We can conclude, even based on these simple examples, that in Biblical Hebrew this specific word has to do with something one can trust due to the actions that affirm that the person or item has proven itself as trustworthy.  In time, this word did undergo a meaning change based on the changes in thought patterns in the world, but we can still find the original meaning in the biblical text.

An important offshoot of this subject is that Emunah is connected to action, hence one who believes is also one who does, and believing is not limited to the heart.  If you know something to be true you must act accordingly.  This is why when I hear people dismiss keeping Torah by claiming they “Believe in the heart” I have to dismiss this argument based on the above issues. The Torah is constructed as a covenant, and covenants in the ANE were based on actions, which represents one’s loyalty.  The heart is the first stage of any belief; however, we see throughout the Tanakh that people are called to action to show their faith in God.

A good example of action through covenant and faith is Yehonatan and the Philistines.  Saul, like many leaders before him, was given a mandate to protect Israel.  As a king, he was no longer a judge (which were a one-time deal), but a king who is given a covenant which will ensure his line.  A royal family line was a type of Grant Covenant with a suzerain element to it, and can be found in many examples in the ANE.  Many kings boasted about their royal line which was chosen by their god, and our case comes under the same principle (Licht, Royal Inscriptions of Esarhadon).  However, Saul who was paranoid about his kingship the whole time, failed to uphold his side of the agreement.  Not only did he fear his enemies, he disobeyed God twice.  In contrast to this stands Yehonatan who trusts in God when he attacks the Philistines (1Sam 14:1-16).  Saul was promised to lead Israel, however due to his lack of faith (and action) the promise was fulfilled by his son.  The only component missing was action from the human side, and God took care of the rest.  God stood next to his people, but only when they showed devotion to him.  Saul’s lack of action, and corruption of the actions, cost him the throne and in the end his life.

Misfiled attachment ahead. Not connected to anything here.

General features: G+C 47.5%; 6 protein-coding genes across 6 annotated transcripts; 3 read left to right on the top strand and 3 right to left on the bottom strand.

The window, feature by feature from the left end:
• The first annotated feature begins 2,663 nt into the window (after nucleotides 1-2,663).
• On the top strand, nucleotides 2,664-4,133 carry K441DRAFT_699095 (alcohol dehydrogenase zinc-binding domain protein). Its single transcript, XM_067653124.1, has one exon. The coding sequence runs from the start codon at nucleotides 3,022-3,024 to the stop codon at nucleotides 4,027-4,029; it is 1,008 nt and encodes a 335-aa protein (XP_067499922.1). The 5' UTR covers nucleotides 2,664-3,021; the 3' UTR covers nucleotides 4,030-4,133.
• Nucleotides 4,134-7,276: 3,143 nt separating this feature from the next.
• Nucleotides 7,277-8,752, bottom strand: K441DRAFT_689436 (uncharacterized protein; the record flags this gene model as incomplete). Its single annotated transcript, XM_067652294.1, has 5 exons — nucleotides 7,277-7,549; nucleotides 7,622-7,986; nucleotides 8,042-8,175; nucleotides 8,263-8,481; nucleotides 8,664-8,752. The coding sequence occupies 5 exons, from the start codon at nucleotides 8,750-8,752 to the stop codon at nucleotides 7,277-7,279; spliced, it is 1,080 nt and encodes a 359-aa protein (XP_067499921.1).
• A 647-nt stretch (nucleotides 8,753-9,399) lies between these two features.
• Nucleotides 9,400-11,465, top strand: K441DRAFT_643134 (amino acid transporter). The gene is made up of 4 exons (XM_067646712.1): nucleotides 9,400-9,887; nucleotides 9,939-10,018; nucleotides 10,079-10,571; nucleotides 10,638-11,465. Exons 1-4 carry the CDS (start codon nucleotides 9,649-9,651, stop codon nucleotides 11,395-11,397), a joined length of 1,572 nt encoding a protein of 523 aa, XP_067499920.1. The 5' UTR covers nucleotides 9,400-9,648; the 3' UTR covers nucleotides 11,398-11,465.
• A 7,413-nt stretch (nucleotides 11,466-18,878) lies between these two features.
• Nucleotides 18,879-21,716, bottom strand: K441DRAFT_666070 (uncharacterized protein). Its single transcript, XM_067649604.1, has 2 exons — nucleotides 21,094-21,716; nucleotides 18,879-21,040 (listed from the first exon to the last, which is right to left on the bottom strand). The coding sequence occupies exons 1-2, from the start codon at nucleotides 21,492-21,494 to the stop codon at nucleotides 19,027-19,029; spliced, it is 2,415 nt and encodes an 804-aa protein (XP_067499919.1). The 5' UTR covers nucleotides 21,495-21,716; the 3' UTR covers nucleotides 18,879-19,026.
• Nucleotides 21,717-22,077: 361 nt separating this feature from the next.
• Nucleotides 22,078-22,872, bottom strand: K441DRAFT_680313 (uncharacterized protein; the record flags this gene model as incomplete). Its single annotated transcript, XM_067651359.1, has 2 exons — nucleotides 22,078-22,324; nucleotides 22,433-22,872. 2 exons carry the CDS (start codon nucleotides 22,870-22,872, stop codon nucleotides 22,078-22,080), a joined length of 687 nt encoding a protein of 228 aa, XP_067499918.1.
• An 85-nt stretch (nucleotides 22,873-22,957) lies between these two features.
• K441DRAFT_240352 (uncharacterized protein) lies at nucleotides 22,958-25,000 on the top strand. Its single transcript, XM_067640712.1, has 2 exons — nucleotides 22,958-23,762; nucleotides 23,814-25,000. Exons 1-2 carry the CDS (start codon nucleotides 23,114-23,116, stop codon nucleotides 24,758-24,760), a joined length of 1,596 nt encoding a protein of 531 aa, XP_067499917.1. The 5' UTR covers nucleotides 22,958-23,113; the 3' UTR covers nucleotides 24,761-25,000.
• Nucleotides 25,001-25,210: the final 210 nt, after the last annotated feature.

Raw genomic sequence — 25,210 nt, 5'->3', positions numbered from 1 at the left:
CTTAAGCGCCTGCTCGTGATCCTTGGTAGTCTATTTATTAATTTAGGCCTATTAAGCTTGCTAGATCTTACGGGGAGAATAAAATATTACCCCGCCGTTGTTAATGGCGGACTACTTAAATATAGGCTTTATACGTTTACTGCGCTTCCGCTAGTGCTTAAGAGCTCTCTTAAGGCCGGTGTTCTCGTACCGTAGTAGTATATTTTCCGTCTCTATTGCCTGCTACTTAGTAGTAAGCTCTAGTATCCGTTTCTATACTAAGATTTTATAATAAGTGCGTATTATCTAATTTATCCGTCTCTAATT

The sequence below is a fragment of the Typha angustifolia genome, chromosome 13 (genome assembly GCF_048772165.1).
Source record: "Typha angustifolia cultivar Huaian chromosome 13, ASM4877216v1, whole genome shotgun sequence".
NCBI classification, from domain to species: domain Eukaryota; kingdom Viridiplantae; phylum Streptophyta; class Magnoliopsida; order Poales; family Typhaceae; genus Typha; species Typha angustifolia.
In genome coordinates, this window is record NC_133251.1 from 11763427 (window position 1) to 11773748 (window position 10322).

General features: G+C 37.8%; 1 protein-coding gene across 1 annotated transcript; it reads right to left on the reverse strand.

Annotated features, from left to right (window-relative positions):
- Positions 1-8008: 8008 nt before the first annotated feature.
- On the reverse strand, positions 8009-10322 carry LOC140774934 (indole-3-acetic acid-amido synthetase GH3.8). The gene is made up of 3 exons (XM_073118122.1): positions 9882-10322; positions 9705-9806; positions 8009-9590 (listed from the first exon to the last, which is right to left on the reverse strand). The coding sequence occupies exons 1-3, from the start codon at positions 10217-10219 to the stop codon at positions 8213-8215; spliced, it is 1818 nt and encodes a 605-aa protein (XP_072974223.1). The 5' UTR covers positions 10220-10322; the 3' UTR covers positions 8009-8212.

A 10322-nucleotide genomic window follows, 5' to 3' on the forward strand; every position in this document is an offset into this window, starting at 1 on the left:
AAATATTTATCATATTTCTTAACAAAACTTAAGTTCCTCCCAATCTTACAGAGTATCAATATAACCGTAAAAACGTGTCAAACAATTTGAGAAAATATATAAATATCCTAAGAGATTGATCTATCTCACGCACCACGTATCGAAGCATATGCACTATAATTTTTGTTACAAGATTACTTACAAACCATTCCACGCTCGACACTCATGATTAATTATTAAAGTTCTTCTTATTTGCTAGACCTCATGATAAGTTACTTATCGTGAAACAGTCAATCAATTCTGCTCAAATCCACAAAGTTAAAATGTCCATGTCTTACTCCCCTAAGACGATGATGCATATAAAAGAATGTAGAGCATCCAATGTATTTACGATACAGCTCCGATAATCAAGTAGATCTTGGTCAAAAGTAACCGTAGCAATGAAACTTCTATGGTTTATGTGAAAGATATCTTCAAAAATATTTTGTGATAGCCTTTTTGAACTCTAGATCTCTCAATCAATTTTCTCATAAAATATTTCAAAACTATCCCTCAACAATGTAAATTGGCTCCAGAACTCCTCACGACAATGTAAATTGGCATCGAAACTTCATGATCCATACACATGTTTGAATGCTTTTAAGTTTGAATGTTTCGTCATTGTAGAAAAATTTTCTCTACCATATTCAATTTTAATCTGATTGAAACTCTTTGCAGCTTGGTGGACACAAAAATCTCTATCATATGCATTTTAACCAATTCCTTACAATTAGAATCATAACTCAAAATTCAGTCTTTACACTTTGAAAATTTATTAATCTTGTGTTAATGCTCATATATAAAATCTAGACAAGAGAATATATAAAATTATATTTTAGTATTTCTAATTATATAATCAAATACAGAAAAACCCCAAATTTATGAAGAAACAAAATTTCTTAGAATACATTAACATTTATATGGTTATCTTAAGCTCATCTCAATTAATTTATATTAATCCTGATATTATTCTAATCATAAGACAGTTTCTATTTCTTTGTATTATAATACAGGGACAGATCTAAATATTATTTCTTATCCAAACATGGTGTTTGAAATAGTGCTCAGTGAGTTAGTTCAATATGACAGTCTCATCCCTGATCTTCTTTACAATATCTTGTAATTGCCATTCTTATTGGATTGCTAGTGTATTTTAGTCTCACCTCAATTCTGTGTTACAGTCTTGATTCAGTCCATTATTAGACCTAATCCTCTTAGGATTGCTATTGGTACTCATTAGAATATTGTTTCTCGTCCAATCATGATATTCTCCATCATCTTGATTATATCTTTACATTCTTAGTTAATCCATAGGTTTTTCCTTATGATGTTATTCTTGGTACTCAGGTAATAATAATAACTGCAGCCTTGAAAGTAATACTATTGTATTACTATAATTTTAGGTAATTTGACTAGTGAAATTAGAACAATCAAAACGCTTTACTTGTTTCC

3 comments

Mary

August 22, 2017 at 1:23 am

Thank you, clear and concise

Sarah Yocheved

October 13, 2017 at 3:41 pm

What is ANE?

    Admin

    October 16, 2017 at 4:10 pm

    Ancient Near East